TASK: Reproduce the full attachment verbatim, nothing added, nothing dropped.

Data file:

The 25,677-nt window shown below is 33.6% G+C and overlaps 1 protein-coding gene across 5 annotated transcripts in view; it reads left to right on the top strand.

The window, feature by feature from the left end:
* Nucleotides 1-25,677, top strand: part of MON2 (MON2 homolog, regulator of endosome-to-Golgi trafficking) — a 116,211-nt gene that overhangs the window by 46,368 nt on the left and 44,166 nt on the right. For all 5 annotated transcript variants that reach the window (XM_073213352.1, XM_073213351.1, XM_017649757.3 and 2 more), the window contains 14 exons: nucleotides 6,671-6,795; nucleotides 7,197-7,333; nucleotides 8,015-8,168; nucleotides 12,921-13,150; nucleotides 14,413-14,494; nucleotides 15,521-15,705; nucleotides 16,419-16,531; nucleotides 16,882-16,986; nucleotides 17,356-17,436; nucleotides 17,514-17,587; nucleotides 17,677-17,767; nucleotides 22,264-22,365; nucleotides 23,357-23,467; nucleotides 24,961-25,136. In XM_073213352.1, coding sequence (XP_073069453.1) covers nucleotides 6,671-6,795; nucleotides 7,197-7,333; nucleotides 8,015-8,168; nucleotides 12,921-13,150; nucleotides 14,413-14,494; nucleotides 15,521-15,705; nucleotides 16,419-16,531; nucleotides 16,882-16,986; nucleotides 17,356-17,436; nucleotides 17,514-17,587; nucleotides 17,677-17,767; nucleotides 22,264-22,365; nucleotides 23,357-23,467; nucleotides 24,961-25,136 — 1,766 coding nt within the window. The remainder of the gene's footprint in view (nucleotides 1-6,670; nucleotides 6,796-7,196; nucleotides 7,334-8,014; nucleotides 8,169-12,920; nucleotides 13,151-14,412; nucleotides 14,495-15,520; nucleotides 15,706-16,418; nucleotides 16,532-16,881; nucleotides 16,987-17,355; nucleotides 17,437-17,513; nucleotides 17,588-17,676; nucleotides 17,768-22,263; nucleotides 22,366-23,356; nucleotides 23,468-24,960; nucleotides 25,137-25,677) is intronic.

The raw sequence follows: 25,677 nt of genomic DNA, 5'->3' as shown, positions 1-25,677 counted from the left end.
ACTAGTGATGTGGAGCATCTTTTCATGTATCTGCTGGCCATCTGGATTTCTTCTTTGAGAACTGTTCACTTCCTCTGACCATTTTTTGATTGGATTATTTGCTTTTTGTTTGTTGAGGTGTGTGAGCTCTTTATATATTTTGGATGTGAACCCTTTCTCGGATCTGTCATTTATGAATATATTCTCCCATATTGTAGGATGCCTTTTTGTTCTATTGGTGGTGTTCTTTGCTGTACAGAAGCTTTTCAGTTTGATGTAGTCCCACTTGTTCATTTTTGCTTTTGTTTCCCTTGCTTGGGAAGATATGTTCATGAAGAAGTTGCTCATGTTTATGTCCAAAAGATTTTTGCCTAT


The 25,677-nt window shown below is 33.6% G+C and overlaps 1 protein-coding gene across 5 annotated transcripts in view; it reads left to right on the top strand.

The window, feature by feature from the left end:
* Nucleotides 1-25,677, top strand: part of MON2 (MON2 homolog, regulator of endosome-to-Golgi trafficking) — a 116,211-nt gene that overhangs the window by 46,368 nt on the left and 44,166 nt on the right. For all 5 annotated transcript variants that reach the window (XM_073213352.1, XM_073213351.1, XM_017649757.3 and 2 more), the window contains 14 exons: nucleotides 6,671-6,795; nucleotides 7,197-7,333; nucleotides 8,015-8,168; nucleotides 12,921-13,150; nucleotides 14,413-14,494; nucleotides 15,521-15,705; nucleotides 16,419-16,531; nucleotides 16,882-16,986; nucleotides 17,356-17,436; nucleotides 17,514-17,587; nucleotides 17,677-17,767; nucleotides 22,264-22,365; nucleotides 23,357-23,467; nucleotides 24,961-25,136. In XM_073213352.1, coding sequence (XP_073069453.1) covers nucleotides 6,671-6,795; nucleotides 7,197-7,333; nucleotides 8,015-8,168; nucleotides 12,921-13,150; nucleotides 14,413-14,494; nucleotides 15,521-15,705; nucleotides 16,419-16,531; nucleotides 16,882-16,986; nucleotides 17,356-17,436; nucleotides 17,514-17,587; nucleotides 17,677-17,767; nucleotides 22,264-22,365; nucleotides 23,357-23,467; nucleotides 24,961-25,136 — 1,766 coding nt within the window. The remainder of the gene's footprint in view (nucleotides 1-6,670; nucleotides 6,796-7,196; nucleotides 7,334-8,014; nucleotides 8,169-12,920; nucleotides 13,151-14,412; nucleotides 14,495-15,520; nucleotides 15,706-16,418; nucleotides 16,532-16,881; nucleotides 16,987-17,355; nucleotides 17,437-17,513; nucleotides 17,588-17,676; nucleotides 17,768-22,263; nucleotides 22,366-23,356; nucleotides 23,468-24,960; nucleotides 25,137-25,677) is intronic.

The raw sequence follows: 25,677 nt of genomic DNA, 5'->3' as shown, positions 1-25,677 counted from the left end.
ACTAGTGATGTGGAGCATCTTTTCATGTATCTGCTGGCCATCTGGATTTCTTCTTTGAGAACTGTTCACTTCCTCTGACCATTTTTTGATTGGATTATTTGCTTTTTGTTTGTTGAGGTGTGTGAGCTCTTTATATATTTTGGATGTGAACCCTTTCTCGGATCTGTCATTTATGAATATATTCTCCCATATTGTAGGATGCCTTTTTGTTCTATTGGTGGTGTTCTTTGCTGTACAGAAGCTTTTCAGTTTGATGTAGTCCCACTTGTTCATTTTTGCTTTTGTTTCCCTTGCTTGGGAAGATATGTTCATGAAGAAGTTGCTCATGTTTATGTCCAAAAGATTTTTGCCTAT